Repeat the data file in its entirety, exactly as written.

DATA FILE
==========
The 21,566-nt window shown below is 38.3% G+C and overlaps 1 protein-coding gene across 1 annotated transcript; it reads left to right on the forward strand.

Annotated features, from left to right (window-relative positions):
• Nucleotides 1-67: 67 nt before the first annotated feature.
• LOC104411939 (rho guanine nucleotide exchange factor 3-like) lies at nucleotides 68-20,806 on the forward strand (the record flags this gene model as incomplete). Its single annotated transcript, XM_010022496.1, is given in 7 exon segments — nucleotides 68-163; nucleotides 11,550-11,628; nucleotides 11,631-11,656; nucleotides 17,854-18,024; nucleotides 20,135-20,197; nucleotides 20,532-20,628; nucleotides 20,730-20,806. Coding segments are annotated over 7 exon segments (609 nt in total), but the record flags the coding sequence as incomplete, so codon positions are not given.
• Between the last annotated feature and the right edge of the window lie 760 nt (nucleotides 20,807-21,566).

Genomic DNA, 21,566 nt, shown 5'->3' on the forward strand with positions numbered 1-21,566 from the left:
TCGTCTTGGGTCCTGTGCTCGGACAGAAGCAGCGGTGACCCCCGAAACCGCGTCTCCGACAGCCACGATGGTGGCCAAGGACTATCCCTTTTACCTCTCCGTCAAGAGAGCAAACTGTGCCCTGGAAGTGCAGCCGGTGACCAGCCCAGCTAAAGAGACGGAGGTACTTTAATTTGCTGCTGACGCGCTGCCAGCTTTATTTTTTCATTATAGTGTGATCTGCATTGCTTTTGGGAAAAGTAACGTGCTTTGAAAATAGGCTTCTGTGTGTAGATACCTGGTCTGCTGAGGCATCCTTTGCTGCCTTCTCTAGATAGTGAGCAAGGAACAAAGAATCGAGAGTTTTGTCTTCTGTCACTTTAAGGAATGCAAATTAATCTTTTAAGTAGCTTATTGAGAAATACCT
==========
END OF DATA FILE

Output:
The 21,566-nt window shown below is 38.3% G+C and overlaps 1 protein-coding gene across 1 annotated transcript; it reads left to right on the forward strand.

Annotated features, from left to right (window-relative positions):
• Nucleotides 1-67: 67 nt before the first annotated feature.
• LOC104411939 (rho guanine nucleotide exchange factor 3-like) lies at nucleotides 68-20,806 on the forward strand (the record flags this gene model as incomplete). Its single annotated transcript, XM_010022496.1, is given in 7 exon segments — nucleotides 68-163; nucleotides 11,550-11,628; nucleotides 11,631-11,656; nucleotides 17,854-18,024; nucleotides 20,135-20,197; nucleotides 20,532-20,628; nucleotides 20,730-20,806. Coding segments are annotated over 7 exon segments (609 nt in total), but the record flags the coding sequence as incomplete, so codon positions are not given.
• Between the last annotated feature and the right edge of the window lie 760 nt (nucleotides 20,807-21,566).

Genomic DNA, 21,566 nt, shown 5'->3' on the forward strand with positions numbered 1-21,566 from the left:
TCGTCTTGGGTCCTGTGCTCGGACAGAAGCAGCGGTGACCCCCGAAACCGCGTCTCCGACAGCCACGATGGTGGCCAAGGACTATCCCTTTTACCTCTCCGTCAAGAGAGCAAACTGTGCCCTGGAAGTGCAGCCGGTGACCAGCCCAGCTAAAGAGACGGAGGTACTTTAATTTGCTGCTGACGCGCTGCCAGCTTTATTTTTTCATTATAGTGTGATCTGCATTGCTTTTGGGAAAAGTAACGTGCTTTGAAAATAGGCTTCTGTGTGTAGATACCTGGTCTGCTGAGGCATCCTTTGCTGCCTTCTCTAGATAGTGAGCAAGGAACAAAGAATCGAGAGTTTTGTCTTCTGTCACTTTAAGGAATGCAAATTAATCTTTTAAGTAGCTTATTGAGAAATACCT